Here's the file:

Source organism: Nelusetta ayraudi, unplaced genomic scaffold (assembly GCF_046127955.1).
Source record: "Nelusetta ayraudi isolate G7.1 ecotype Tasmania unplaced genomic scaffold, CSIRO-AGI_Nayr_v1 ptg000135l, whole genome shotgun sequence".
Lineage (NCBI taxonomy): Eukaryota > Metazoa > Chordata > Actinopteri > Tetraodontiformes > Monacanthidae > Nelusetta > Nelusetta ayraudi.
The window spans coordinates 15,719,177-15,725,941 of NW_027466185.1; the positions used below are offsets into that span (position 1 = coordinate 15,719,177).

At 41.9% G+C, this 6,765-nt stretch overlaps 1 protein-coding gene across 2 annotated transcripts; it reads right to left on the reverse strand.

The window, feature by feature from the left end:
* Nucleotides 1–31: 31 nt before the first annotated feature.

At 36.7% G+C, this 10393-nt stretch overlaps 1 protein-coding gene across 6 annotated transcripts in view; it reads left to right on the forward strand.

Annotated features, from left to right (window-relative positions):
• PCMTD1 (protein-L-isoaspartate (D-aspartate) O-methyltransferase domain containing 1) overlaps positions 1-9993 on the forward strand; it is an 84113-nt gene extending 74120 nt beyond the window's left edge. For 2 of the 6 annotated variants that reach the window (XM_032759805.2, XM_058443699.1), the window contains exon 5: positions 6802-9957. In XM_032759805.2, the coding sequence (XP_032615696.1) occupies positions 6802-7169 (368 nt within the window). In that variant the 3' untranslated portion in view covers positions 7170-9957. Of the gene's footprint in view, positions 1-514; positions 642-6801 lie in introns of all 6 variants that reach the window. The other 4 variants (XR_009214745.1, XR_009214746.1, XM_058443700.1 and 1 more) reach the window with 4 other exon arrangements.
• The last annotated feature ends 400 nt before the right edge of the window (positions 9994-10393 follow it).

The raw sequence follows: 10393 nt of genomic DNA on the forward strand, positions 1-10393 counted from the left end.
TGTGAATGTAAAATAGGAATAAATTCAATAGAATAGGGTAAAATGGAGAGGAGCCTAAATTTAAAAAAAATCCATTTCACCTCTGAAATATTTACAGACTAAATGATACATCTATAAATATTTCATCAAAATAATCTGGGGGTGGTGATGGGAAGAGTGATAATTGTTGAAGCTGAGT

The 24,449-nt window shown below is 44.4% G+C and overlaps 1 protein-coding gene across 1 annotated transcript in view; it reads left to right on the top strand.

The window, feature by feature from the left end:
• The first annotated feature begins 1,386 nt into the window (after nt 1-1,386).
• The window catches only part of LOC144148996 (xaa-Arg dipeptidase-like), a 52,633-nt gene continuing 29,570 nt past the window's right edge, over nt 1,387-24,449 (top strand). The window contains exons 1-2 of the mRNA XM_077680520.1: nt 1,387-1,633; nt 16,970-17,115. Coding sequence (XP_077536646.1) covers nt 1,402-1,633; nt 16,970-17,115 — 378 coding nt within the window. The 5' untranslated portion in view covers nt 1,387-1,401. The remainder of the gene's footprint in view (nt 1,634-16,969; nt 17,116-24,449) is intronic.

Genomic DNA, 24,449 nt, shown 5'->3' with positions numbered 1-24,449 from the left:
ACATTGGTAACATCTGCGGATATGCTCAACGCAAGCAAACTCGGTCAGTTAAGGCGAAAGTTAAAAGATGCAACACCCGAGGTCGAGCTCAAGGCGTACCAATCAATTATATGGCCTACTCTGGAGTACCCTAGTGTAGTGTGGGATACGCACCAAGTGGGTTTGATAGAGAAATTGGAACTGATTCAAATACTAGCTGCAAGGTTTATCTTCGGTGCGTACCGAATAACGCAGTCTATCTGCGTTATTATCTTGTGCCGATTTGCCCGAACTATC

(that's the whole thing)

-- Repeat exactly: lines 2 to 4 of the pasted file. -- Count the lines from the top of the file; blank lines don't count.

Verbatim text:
Source record: "Nelusetta ayraudi isolate G7.1 ecotype Tasmania unplaced genomic scaffold, CSIRO-AGI_Nayr_v1 ptg000135l, whole genome shotgun sequence".
Lineage (NCBI taxonomy): Eukaryota > Metazoa > Chordata > Actinopteri > Tetraodontiformes > Monacanthidae > Nelusetta > Nelusetta ayraudi.
The window spans coordinates 15,719,177-15,725,941 of NW_027466185.1; the positions used below are offsets into that span (position 1 = coordinate 15,719,177).